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20121201
20121231
Search Results 0 to 7 of about 8 (some duplicates have been removed)
of east oakland, one of the city's toughest areas it happened in the span of just three hours. crime scene technicians were still gathering evidence this afternoon across the street from abdellaoui. >> we hear things happening in oakland but usually on international avenue or other places. >> reporter: it's not the only city to hire this man to help fight crime. brad bradley is the former police chief that brought down crime in new york and los angeles. >> you can't say that's a bad choice. let's hope he's a good fit. >> reporter: burress is a long time outspoken critic of the oakland police department. >> surprising that the city has retained bill bratton at this stage in light of the fact that we're in the process of seeking to obtain a compliance director that would have substantial responsibilities. >> reporter: credentials aside, burress doesn't think one person will cut crime in oakland but at a media conference yesterday, police chief howard jordan seemed willing to give it a try. >> i take ownership adds t he -- ownership as the chief of police that this crime is happening on my wa
rebel operations in the eastern city of aszohr. meanwhile, russia's top diplomat and international envoy to syria met in moscow and they are calling for a syrian-led political transition. they warn the conflict is becoming more militarized and sectarian. >> the conflict is not only more and more militarized, it is also more and more sectarian. and if we are not careful, if the syrians themselves are not careful, it will be a mainly sectarian conflict with really dire consequences for the people of syria. >> the meeting appears to signal a shift in position by russia. so far moscow has opposed efforts by the u.n. security council to oust syrian president who has been a longtime ally. >>> meanwhile, a member of russia's parliament is trying to reverse part of a controversial law banning all adoptions by americans. the state-run news agency says the lawmaker is submitting an amendment that would allow americans to adopt children with disabilities. but the u.s. is hoping for a total reversal and so are hundreds of americans waiting to adopt russian orphans. lisa silvester has more. >> report
they ate lunch at a restaurant yesterday. two dozen teens and young adults from the international ministry group were starting a five day trip. the group says it is devastated. >>> city college of fran is facing a financial -- san francisco is fating a financial hit. they must enroll 34,000 full- time students to maintain its funding level from the state but the school expects to fall a few thousand students short for the second year in a row. it was on probation because of a shortage of students during the previous school year. >>> arizona's tough on immigration sheriff is defending his controversial stance and one of america's most immigrant friendly cities. >> drag queens calling themselves the sisters of perpetual indulgence, invaded a dinner party. earlier he had received letters from 8th graders questioning him about his views but the school canceled that meeting. >> they accused me of running concentration camps. they called me a racist. i could go on and on. immaterialed to emit with the kids and tell them the truth. >> the school district media rep says she was too busy to explain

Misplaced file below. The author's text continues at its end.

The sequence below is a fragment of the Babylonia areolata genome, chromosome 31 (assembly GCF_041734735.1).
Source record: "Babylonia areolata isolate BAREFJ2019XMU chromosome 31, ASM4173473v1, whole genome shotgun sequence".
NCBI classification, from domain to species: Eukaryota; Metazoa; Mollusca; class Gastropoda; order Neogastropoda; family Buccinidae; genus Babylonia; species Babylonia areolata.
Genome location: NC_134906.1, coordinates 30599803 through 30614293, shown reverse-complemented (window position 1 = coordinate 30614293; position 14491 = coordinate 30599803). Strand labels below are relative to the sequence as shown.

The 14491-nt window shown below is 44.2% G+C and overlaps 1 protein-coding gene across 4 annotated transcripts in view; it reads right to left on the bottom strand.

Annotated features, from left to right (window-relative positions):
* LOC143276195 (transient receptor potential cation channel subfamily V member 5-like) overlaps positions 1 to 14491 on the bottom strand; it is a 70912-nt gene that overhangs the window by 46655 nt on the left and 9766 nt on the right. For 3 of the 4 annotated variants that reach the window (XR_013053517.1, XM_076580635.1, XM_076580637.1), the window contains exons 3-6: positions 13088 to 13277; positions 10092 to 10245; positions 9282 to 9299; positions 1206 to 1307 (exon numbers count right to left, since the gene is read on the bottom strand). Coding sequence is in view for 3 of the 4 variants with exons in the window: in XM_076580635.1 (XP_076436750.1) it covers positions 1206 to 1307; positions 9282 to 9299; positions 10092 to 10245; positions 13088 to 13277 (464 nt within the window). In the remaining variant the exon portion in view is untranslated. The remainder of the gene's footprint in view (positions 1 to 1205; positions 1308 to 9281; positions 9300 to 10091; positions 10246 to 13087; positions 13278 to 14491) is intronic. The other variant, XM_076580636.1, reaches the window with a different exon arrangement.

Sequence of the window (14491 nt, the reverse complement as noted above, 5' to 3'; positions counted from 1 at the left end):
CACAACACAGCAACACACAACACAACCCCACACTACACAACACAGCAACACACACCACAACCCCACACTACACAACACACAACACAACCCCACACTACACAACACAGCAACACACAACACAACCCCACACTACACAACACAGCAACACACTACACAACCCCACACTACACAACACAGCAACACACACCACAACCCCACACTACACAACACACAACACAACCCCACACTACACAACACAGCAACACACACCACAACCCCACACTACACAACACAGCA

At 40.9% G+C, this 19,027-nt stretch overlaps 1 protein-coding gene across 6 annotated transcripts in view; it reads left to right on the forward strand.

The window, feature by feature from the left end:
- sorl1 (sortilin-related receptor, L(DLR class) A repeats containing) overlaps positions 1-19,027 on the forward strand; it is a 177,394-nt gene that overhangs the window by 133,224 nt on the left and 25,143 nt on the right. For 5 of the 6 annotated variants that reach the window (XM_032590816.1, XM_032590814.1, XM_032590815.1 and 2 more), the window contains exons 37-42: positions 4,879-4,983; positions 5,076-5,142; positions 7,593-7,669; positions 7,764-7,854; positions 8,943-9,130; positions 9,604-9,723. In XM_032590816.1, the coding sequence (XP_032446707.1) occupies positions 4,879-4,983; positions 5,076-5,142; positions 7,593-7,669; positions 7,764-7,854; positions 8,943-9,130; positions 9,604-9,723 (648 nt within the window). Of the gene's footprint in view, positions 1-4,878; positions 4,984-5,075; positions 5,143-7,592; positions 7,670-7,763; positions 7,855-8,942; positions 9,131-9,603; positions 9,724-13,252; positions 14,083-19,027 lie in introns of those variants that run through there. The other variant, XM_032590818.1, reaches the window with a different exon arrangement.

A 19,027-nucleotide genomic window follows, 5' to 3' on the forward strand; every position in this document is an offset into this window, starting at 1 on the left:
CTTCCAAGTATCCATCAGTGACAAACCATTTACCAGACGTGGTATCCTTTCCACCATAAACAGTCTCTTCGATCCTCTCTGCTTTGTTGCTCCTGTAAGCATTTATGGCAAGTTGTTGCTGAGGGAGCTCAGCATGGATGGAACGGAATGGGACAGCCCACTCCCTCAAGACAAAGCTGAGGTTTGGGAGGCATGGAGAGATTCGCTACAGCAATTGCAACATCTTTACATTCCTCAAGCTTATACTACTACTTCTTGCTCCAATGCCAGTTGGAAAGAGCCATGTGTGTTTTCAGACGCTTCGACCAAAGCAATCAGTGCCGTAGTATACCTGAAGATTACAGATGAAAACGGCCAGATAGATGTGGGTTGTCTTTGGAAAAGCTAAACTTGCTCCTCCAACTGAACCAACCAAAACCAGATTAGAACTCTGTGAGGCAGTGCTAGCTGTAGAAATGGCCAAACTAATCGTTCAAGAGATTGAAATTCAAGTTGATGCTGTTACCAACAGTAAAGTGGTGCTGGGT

of a glorious past. and some parts of the city bustle with holiday energy. but not far away: closed-up storefronts. and, further below the surface, this: a health clinic set up by the greek branch of the international aid group, doctors of the world to serve the country's newly poor. dr. nikitis kanakis is its director. >> brown: kanakis group, in fact, had to cut back some of its work in africa because of the needs at home. here in perama, unemployment tops 50% as the shrinking economy has crippled much of the local shipping industry. at the same time, the deeply indebted greek government has made dramatic budget cuts, including to health benefits. the combination has left many here without access to private or public care. and that's meant a stunning rise in disease and mortality rates. >> brown: economists, of course, speak of a different kind of necessary medicine: the kind a deeply indebted nation must take. the price for living and consuming well beyond its means for far too long. >> the medicine is necessary. it was, though, delivered very abruptly. >> brown: as a government
of financial support they got from the opposition or international community. would that make the situation more difficult? despite that, all of these liberated areas, they became very excited. they start thinking about some civilian projects. in one city, as example, six elementary and secondary schools are out of service. no one is interested to send his kids to the school. when i left the city -- next week, a fighter jet hits one of the schools. this is why none of the people are interested to send their kids to the school. they are still easy targets. even the hospitals are being targeted by the regime. we cannot call these as mainly liberated areas, because they are still targeted by the air force of the assad regime. that reflects the difficulties between the different groups of the three syrian army. we have borders with iraq and turkey under the control of the free syrian army. because of the absence of having a central command of the free syrian army, each border is controlled by a different group. there is a lack of authority which can extend its power. there is high risk for any
Search Results 0 to 7 of about 8 (some duplicates have been removed)

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